Like a Girl: Chapter four

We walked for several hours and the Sun came up just as we made it to what you told me was Central Park. It was huge and beautiful and I wanted to walk through it, but you insisted against it.
“Keep walking,” you said. “We’re almost there.”
And we kept walking. And less than an hour later, my dream came true. Just a few blocks south of Central Park, we came up to an apartment building at an intersection where several beings were standing, laughing at the bottom of the stairs. They had long flowing hair of different colors: black, brown, gold, and red. They all had bronze skin and not the pasty white skin I’d seen in the store, and they were all wearing clothes that I’d never seen before. Their pants weren’t covering their legs and instead they were just long enough to cover some of their thighs.
They were people.
People!
These were girls! Like me! Like us! My heart leapt in my chest and I heard you breathe a giant sigh of relief next to me. You dropped to your knees and I heard you heaving, like you were crying. I couldn’t help myself and I ran over while you were still getting over your emotions at seeing another person after so long.
“You’re girls!” I shouted as I made it to the steps.
The group turned and looked at me and the laughter suddenly stopped. There was silence as they all stared at me briefly, looking me up and down and examining me. That’s when I realized how strange this must have been for them, with me coming onto their territory. They were probably sizing me up to see if I was a threat, the way we did whenever we noticed a beast in the distance. I was sure they’d figure out soon that I was harmless. But that’s when I noticed how different they actually looked from me. Even though their skin and their hair were like mine, their bodies looked more like the mannequins. Their arms were slim and lanky instead of muscular. Their legs were long and smooth instead of calloused and scarred. And their hair was thick and almost shimmering, as if they’d washed it their whole lives. Why were they so clean?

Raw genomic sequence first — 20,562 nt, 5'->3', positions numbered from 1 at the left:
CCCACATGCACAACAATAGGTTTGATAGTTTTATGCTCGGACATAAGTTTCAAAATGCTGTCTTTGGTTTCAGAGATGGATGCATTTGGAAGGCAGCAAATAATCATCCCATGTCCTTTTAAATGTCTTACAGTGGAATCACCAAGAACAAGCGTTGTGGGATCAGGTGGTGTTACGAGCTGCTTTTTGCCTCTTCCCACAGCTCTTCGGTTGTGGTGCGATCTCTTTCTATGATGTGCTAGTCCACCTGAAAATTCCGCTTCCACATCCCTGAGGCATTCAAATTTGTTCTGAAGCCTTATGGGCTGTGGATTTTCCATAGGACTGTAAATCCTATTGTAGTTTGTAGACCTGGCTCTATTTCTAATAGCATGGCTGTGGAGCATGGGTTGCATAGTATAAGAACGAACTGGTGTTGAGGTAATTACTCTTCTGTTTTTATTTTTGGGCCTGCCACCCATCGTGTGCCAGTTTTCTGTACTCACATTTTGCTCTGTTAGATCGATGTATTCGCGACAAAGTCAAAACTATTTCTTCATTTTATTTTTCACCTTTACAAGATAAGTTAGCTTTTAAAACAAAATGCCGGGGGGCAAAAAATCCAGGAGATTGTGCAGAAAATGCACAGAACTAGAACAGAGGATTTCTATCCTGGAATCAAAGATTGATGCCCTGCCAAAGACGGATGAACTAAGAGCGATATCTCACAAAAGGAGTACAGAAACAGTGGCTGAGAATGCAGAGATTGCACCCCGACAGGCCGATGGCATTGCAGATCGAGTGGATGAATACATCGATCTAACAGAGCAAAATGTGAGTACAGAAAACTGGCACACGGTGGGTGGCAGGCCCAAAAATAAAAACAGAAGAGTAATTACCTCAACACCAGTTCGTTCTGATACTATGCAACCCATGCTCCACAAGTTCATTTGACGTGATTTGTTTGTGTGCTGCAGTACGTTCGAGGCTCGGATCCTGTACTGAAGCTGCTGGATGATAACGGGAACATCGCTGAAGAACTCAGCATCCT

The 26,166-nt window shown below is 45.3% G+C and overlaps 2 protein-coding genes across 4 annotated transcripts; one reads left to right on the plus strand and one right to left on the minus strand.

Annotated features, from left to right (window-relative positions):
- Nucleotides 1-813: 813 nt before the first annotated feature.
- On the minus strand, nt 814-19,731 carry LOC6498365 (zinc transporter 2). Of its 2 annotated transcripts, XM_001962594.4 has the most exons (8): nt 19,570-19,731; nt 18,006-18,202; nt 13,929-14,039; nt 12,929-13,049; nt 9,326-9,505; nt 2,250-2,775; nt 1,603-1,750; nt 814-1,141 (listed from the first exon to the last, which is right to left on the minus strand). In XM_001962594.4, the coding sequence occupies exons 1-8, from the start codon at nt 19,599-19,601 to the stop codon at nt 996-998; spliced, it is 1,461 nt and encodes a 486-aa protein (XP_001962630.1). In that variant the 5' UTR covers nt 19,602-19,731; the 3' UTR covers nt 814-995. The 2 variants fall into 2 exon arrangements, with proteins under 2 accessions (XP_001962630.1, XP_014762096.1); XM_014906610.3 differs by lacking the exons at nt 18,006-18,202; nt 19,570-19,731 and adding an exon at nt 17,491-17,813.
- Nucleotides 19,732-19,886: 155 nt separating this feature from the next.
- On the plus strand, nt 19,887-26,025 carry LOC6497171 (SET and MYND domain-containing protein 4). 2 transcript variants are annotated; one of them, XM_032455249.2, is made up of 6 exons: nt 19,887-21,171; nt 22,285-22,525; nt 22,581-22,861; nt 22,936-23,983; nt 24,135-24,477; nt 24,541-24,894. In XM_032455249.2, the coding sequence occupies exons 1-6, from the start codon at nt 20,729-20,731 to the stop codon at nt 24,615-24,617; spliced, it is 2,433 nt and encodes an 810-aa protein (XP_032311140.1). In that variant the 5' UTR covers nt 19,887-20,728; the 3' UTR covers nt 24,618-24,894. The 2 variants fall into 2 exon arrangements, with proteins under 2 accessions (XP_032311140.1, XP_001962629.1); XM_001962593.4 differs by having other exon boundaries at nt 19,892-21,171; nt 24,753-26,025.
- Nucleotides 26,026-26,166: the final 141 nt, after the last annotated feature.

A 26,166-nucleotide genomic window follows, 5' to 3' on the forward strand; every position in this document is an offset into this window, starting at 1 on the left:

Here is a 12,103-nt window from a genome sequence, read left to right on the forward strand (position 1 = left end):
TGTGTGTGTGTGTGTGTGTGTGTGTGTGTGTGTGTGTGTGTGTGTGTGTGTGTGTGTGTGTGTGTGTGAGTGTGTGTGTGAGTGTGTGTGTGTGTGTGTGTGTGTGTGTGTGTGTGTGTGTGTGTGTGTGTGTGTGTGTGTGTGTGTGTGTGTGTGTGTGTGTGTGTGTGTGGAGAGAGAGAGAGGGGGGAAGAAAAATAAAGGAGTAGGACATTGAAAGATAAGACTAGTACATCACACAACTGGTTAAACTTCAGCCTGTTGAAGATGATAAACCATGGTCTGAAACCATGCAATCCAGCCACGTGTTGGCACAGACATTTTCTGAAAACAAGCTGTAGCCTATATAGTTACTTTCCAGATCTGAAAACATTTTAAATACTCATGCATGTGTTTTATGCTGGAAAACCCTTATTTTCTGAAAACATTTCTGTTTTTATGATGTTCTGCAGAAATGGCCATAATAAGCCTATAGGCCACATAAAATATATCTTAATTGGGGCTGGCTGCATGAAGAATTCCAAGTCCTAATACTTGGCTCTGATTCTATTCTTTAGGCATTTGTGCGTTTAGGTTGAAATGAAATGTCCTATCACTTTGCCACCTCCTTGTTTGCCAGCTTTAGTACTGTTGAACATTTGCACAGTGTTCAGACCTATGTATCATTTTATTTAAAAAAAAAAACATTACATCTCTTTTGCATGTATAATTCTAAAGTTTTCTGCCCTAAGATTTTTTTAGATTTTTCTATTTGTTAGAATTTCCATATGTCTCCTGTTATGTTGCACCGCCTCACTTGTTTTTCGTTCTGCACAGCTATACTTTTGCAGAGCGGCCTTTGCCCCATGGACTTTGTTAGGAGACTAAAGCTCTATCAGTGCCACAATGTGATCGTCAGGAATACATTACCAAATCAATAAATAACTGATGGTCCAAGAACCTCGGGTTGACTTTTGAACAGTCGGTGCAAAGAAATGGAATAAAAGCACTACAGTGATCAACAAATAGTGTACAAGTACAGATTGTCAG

“Is this the colony?” you asked, catching up to me.
The girls looked at you and grins came over them all suddenly. Apparently, you were no threat whatsoever. One of them stepped forward from the group and nodded to you.
“Yes,” she said. “Welcome.”
“My name is Marcus. And this is my daughter Alex.”
“Daisy,” the girl replied. “It’s a pleasure to meet you. You must be exhausted. How far have you come?”
“The Bronx,” you replied.
Daisy made a face. “You must be hungry.”
I nodded ecstatically. “We are!”
“Please,” you said, with much more self-control. “Do you have any food?”
“Come on in,” Daisy said, waving us up the stairs.
And before we knew it, we were walking inside the building, being led through rooms filled with things I’d never seen before and had only heard stories about from you: couches and ottomans; chandeliers and tables with fine china; elevators and escalators; and marble tiles and mirrors on the walls. Everything inside this building seemed like it was coming from a dream. Then Daisy brought us to a room where someone was sitting at a desk, holding a glass of a brown liquid in her hand. This girl’s skin was much whiter than ours and looked like the mannequins I’d seen. And for a second I thought it actually was a mannequin until she moved and smiled at us. Another girl was standing next to her and Daisy waved her hand back at us.
“Drexl,” she said. “We have visitors.”
Drexl set her glass on the table and stood to greet us. She looked less like the girls we’d seen and more like you. She must have been one of the few girls who had beards that you had told me about.
“Welcome,” Drexl said. “You must be famished. Come. You’re just in time for lunch.”

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